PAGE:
Another thing that popped into my head is observing another character's clip suddenlygo dry, prior to seeing the character swap weapons, there would be a reaction, based on the current situation (this would be with purpose, designed in a way meant for a finite state machine or whatever you'd call it)... the animation would be done in the same easily communicated, stylized, slightly exaggerated way of the other things I mentioned above, you could think of this similar to how characters in TF2 each have their own unique qualities and also how they act while playing. Of course for a CS2 the amount of comical'ness would be toned down, and more in line with a swift, precise, action movie direction... (the pistol, last stand animation from COD4 comes to mind)

    A CS2 would require lots of spectacle, but all of it would be reactive and not just "noise" without a purpose, it would be a reflection of the player experience, purposely orchestrated to boost up and add to the overall feel and feedback of things, im rambling.

    What I'm thinking is levels designed that give you (As the player) feedback to what is going on inside them, the simplest would be birds flying up due to gunfire nearby. BUT instead of the birds then being expelled from the environment, (adding up to nothing, noise without a purpose), they would settle in another area, an area with the least amount of gunfire (averaged).. only to sit idle until disturbed again.

    hhhhhhhh time to sleep.





  • I'm having a lot of fun with games that are not Counterstrike these days and I'm not looking back. I had been playing it since fall 1999 and finally trailed off in 2005 and haven't played it a single time in over a year.

    All the things that ever needed to be fixed with CS have already been introduced and refined in other games in the genre. Especially CoD4, but also MOH games, R6 Vegas, etc. There are a lot of tactical shooters that left CS looking like a dark ages tactical shooter. Other games moved on, CS never really did. I'm especially loving CoD4. It's pretty much everything CS could have become if it had continued to innovate over the past 8-9 years.

    I certainly can't see this being an impressive standalone game. I had been figuring it would be an Ep3 (or Ep4...) tack-on along with Portal 2 or whatever. I don't know what they're going to do to make this an interesting standalone game. Besides rip off other games wholesale, which never seemed to be Valve's style.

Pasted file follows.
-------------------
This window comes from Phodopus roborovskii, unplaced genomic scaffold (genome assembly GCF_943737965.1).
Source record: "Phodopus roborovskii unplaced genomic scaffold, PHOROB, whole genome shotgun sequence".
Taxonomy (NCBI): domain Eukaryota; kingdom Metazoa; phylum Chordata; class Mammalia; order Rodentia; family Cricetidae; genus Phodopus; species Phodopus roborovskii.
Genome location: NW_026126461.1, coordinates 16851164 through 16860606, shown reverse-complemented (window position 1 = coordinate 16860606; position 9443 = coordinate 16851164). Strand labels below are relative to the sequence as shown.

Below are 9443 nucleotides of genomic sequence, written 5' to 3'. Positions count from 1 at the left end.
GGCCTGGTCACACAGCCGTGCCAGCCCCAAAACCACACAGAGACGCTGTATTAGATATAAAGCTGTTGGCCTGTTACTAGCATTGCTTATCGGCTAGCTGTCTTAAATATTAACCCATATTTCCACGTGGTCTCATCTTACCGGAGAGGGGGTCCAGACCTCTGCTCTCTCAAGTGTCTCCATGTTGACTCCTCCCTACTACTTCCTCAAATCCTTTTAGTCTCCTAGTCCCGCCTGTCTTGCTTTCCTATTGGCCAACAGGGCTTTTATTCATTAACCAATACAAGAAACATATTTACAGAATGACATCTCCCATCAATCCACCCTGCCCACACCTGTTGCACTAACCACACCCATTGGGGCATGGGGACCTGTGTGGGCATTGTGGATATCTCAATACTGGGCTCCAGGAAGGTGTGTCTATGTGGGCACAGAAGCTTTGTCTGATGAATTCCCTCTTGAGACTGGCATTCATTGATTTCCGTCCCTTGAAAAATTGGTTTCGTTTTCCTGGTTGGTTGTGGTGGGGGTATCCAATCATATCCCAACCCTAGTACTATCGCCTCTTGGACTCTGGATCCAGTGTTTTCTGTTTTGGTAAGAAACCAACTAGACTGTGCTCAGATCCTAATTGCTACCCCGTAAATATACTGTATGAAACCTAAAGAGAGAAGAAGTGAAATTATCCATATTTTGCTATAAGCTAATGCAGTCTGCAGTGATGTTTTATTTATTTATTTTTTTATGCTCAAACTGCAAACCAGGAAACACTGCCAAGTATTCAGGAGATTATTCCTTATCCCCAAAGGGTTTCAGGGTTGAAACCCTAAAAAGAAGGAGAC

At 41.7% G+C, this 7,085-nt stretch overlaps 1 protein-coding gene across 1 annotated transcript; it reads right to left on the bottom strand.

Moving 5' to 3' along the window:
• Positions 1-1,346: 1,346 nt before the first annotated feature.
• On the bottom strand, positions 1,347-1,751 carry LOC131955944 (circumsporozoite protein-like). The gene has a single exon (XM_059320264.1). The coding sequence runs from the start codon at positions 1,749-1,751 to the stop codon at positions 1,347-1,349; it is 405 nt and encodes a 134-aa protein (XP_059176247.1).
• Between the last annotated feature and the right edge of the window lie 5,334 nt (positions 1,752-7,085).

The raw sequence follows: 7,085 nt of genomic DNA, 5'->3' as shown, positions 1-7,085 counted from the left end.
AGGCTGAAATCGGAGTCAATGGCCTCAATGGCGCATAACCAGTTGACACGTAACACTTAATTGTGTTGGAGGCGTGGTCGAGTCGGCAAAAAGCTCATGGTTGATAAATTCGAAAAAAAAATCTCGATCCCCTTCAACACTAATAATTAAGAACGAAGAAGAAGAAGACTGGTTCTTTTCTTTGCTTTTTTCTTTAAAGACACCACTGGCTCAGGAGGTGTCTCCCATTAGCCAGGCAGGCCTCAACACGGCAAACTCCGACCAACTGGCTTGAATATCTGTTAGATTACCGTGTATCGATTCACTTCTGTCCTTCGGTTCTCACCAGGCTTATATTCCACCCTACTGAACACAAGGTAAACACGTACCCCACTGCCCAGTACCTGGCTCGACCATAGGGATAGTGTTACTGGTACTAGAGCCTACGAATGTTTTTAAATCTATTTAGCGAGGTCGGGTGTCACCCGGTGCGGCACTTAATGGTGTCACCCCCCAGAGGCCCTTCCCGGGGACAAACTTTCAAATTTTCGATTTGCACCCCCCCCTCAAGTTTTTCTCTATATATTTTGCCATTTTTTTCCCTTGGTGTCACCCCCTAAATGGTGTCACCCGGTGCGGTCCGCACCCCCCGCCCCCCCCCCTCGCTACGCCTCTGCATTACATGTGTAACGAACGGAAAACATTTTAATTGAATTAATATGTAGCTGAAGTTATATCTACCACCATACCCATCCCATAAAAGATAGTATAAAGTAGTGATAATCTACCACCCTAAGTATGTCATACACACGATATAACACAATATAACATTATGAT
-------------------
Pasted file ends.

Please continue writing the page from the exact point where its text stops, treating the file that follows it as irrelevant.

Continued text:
• Well, they better scrap any idea of making this game anything like TF2. TF2 has it's place but I'm not fond of the game and feel COD4 is more to my liking and closer to CS in gameplay.

    Mmm, well for graphics and sound a even more improved sorce engine would be the way to go as it plays well on almost any PC with gaming in mind and looks good doing so. It could also be made for console if need be. Gameplay wise, polish the hell out of the combat system/physics but leave the core gameplay alone. Maybe tweak granades and things that annoy or make players feel spamed in cirtain ways like getting killed by a nade 3 times in a row ect.. They could add a points system much like TF2 and add some MMO stuff like extra weapons or body armour, They could even go as far as make your character behave diff depending on the gear and or weapons (right down to foot wear changing stance or running speed and amount of noise you make wile moving) they equip. I say dump the money system in favor of challanges/player exp for upgrades.

    If it was me, I would sit down and play COD4, take from that and what is already present in CS, rework the graphics/physics engine and add new features, weapons and gameplay modes. Mix it all together for a kick ass Multi-Player exp. They could even add night /day and weather cycles to each map that are always changing in real time. For instance, you could play a map in the morning and have the map on a mid sunney day with a slight SW wind making things like weapon types/ammo/gear and atmosphere affecting the overall gameplay. Then come home and be able to play the same map at it's night setting making weapon/ammo/gear selection totaly diff esp if on cirtain days you would have a full moon and the next night overcast and rainy. This way you could get 'many diff' maps out of 1. In other words rev up the game play and stick with a nice graphics engine everyone can play on.